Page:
Struggling to foil the noose, staring down into the emptiness of his hood, I heard myself croak, “I know you, don’t I?”
That question, born of intuition, seemed to work magic, as if it were an incantation. Something began to form in the void where a face should have been.
He faltered in the struggle for the noose.
Encouraged, I said more certainly, “I know you.”
Within the hood, the basic contours of a face began to take shape, like molten black plastic conforming to a die.
The countenance lacked sufficient detail to spark recognition, glistened darkly as the dim reflection of a face might glimmer and ripple in a night pond where no moonlight brightens the black water.
“Mother of God, I know you,” I said, though intuition had still not given me a name.
My third insistence conjured greater dimension in the glossy black face before me, almost as though my words had spawned in him a guilt and an irresistible compulsion to confess his identity.
The Reaper turned his head from me. He threw me aside, and then tossed away the hangman’s rope, which raveled down upon me as I collapsed onto the belfry deck.
In a silken black swirl, he sprang onto the parapet between two columns, hesitated there, and then flung himself into the snowstorm.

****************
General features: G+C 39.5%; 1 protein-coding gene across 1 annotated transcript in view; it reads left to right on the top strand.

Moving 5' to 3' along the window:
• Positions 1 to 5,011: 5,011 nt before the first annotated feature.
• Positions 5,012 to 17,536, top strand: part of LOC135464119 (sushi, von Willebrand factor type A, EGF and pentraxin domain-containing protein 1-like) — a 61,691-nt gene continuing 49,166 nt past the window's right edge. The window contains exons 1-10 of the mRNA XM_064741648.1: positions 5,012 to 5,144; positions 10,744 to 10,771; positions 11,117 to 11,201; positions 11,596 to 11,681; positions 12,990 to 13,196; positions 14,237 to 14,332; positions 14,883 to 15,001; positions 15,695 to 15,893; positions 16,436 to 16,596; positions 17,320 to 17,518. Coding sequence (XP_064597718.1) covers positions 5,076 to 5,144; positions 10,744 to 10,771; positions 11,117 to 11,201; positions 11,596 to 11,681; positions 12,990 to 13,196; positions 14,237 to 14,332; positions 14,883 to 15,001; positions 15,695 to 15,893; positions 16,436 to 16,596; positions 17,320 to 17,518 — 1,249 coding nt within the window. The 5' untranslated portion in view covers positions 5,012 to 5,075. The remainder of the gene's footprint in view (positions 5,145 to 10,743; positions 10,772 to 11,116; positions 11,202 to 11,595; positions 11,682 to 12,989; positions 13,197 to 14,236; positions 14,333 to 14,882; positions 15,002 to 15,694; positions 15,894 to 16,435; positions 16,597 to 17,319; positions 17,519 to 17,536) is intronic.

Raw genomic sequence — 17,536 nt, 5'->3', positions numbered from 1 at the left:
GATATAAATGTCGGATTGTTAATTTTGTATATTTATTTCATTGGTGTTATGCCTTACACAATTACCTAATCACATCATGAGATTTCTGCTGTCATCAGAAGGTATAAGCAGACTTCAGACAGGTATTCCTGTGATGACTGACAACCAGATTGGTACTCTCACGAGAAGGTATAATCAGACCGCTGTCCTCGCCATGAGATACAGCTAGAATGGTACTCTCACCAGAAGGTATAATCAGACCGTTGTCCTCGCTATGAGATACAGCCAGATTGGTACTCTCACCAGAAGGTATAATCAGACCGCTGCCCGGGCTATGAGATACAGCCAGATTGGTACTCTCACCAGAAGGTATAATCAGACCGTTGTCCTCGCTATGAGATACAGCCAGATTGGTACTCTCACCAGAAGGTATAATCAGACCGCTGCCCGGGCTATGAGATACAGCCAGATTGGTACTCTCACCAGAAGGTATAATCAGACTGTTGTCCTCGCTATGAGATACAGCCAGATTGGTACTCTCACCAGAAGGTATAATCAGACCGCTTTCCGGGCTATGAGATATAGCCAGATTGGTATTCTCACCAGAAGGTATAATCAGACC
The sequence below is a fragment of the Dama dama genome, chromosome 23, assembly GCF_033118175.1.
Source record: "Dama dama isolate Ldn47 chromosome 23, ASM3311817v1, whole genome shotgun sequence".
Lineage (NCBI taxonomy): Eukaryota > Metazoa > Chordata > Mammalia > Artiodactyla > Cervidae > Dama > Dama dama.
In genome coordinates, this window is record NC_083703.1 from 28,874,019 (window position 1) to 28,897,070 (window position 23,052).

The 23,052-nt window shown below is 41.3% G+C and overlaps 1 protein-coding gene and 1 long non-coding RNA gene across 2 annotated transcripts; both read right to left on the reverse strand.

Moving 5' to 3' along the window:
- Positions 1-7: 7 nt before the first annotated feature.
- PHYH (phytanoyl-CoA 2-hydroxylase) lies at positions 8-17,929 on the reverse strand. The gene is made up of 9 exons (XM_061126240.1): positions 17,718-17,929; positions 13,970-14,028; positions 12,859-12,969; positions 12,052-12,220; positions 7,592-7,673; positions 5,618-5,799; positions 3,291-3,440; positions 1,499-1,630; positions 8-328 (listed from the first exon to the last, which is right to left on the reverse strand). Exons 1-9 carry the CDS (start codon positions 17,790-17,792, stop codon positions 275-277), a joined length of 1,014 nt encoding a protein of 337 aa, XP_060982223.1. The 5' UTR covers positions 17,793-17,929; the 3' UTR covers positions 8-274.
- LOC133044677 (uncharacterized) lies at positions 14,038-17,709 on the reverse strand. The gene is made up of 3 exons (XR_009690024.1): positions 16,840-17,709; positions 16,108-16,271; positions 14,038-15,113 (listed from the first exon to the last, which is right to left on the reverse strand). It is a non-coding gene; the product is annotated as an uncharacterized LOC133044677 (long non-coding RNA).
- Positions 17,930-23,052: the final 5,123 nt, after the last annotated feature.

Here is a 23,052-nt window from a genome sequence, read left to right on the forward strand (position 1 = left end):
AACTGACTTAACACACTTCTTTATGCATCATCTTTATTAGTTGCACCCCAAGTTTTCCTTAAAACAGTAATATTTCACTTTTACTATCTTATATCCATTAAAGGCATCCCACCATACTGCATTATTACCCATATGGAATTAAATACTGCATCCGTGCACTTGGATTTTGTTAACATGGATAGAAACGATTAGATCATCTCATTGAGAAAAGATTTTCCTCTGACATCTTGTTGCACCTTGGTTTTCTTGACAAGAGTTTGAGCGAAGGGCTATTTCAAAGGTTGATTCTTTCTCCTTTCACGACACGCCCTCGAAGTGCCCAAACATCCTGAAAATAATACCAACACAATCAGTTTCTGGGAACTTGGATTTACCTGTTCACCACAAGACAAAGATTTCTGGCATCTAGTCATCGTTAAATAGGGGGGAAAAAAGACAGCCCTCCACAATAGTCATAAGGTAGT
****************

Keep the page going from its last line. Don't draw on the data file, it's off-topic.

I thrust up from the floor even as he jumped, and I leaned over the parapet.
His tunic spread like wings, and he sailed down from the tower, landed with balletic grace upon the church roof, and at once flung himself toward the lower roof of the abbey.
Although he seemed to me to have been something other than a spirit, less supernatural than unnatural, he dematerialized as fully as any ghost might, though in a manner that I had never seen before.
In flight, he seemed to come apart like a clay disk blasted by a skeet-shooter’s shotgun. A million flakes of snow and a million fragments of the Reaper laced out into a black-and-white symmetrical pattern, a kaleidoscopic image in midair, which the wind respected only for an instant and then dissolved.
IN THE GROUND-FLOOR RECEPTION LOUNGE, I SAT on the edge of a sofa to pull on my ski boots, which had dried.
My feet were still stiff with cold. I would have liked to slouch deep in an armchair, put my feet on a stool, warm myself with a lap robe, read a good novel, nibble cookies, and be served cup after cup of hot cocoa by my fairy godmother.
If I had a fairy godmother, she would resemble Angela Lansbury, the actress in Murder, She Wrote. She would love me unconditionally, would bring me anything my heart desired, and would tuck me into bed each night and put me to sleep with a kiss on the forehead, because she would have been through a training program at Disneyland and would have sworn the godmother’s oath while in the presence of Walt Disney’s cryogenically preserved corpse.
I stood up in my boots and flexed my half-numb toes.
Beast of bones or no beast of bones, I would have to go outside again into the blizzard, not immediately, but soon.